I am pleased to announce that Ms. P. B. (Pushy Bitch) Marple completed the third leg of her CD at the Pyr National in Iowa. I am even MORE pleased to announce that during the entire stay at the Des Moines motel, she did not make hard eye contact, or try to dominate any of the multitude of dogs attending the show. Marple is a very dominant girl. She even lifts her leg to mark! But through obedience training I was able to modify her behavior, gain her respect, and ended up with a much more pleasant dog to live with.
In reality, dominance behavior is very, very common in Pyrs. Forget that "gentle giant" myth: Pyrs can be real battlers! I do NOT mean dominance or aggression toward people! This is not a breed characteristic, and is a very serious problem which should immediately be discussed with your breeder or rescue contact. I'm talking about interdog problems: most typically between two males or two females. In Marple's case, strange dogs, particularly those passing through our neighborhood, really set her off.
I could not live with this. On walks, the sight of a strange dog would turn my sweet wagging girl into Cujo. In her efforts to get at the other dog, she would literally throw herself on the ground, or turn and snap at Conrad. Although I had originally had no intention of doing any intensive training with her, these tantrums rapidly changed my mind.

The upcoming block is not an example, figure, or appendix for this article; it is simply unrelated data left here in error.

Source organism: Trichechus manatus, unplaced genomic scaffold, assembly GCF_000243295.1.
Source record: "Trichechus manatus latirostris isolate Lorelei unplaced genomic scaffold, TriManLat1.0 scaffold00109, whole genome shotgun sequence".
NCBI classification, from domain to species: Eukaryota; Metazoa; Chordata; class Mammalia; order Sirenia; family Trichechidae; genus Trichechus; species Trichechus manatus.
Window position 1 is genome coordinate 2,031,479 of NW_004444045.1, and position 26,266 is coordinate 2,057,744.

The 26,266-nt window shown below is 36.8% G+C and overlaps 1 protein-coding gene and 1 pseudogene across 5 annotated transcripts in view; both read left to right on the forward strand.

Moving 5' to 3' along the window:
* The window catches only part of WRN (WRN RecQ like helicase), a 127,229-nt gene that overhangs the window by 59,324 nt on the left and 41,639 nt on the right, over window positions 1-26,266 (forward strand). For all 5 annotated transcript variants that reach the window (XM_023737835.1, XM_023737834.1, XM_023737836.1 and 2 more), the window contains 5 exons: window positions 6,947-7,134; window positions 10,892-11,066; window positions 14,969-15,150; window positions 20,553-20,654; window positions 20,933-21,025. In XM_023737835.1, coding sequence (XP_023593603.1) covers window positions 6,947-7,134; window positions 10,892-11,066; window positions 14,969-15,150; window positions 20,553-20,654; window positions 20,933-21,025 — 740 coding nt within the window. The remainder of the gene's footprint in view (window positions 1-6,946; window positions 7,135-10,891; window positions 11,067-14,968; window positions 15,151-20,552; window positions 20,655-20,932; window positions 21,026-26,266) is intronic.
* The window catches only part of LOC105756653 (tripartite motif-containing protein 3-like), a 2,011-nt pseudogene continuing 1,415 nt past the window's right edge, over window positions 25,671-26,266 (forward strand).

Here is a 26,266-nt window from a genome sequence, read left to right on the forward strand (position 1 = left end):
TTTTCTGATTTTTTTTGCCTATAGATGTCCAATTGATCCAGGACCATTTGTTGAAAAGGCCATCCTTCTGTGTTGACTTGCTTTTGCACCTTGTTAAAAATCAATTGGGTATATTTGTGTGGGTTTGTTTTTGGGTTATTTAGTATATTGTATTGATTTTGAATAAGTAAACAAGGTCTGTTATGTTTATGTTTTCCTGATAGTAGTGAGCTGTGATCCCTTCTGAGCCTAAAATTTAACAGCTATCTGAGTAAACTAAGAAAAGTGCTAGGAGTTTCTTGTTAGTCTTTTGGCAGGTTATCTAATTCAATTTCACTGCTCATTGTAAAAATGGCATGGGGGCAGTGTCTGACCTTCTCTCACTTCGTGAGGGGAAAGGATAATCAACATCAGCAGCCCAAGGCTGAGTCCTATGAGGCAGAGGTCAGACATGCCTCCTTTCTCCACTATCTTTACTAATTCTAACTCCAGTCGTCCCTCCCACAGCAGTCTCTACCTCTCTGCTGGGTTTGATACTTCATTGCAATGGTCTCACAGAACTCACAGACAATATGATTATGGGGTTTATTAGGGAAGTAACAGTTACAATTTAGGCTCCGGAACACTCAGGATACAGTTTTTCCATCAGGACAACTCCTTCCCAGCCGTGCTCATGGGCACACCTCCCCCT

First, I worked with her in the yard. We did endless sit-stays and down-stays. While I worked the other exercises for variety, these two were my focus. As I had anticipated, down was a toughie for her. It still is. Dominant dogs do not necessarily take very well to this exercise, which makes it even more important to work hard on it. I also introduced her to a pinch collar, since she seemed totally unimpressed by corrections with a choke.
Once I had steady stays, I took her to her first obedience class. While the rest of the class worked in the middle of the room, Marple and I were on the side doing sit-stays and down-stays. I might throw in a few short recalls, and very brief heeling patterns, but mostly we worked stays and attention. When she kept her mind on me, she got LOTS of praise. The minute she began focusing on the other dogs in a negative way, however, she got a quick, sharp correction. Obedience class is a great, controlled, environment for doing this type of work in, because the other dogs are under the control of knowledgeable handlers.
Once phases one and two were complete, we were ready to work out in the "real world." Conrad, Marple and I would head out on our walks, but Marple had two collars and two leashes on. One collar was the regular slip collar. The second collar was her pinch. Whenever another dog was sighted, I would focus immediately on her reaction to it. If she gave no reaction, I would do nothing, except perhaps begin talking to her in a very cheery, happy voice. I wanted her to know that this was desirable behavior! But the SECOND she would begin to focus on the other dog, stiffen, or prick her ears, we would go right into an obedience exercise. At first this would most likely be a "Sit." If she did not IMMEDIATELY sit, the correction was given strongly with the pinch. The minute she was sitting, however, I would praise her (for doing the sit). Then we might do a stay, a recall, a finish, or heel.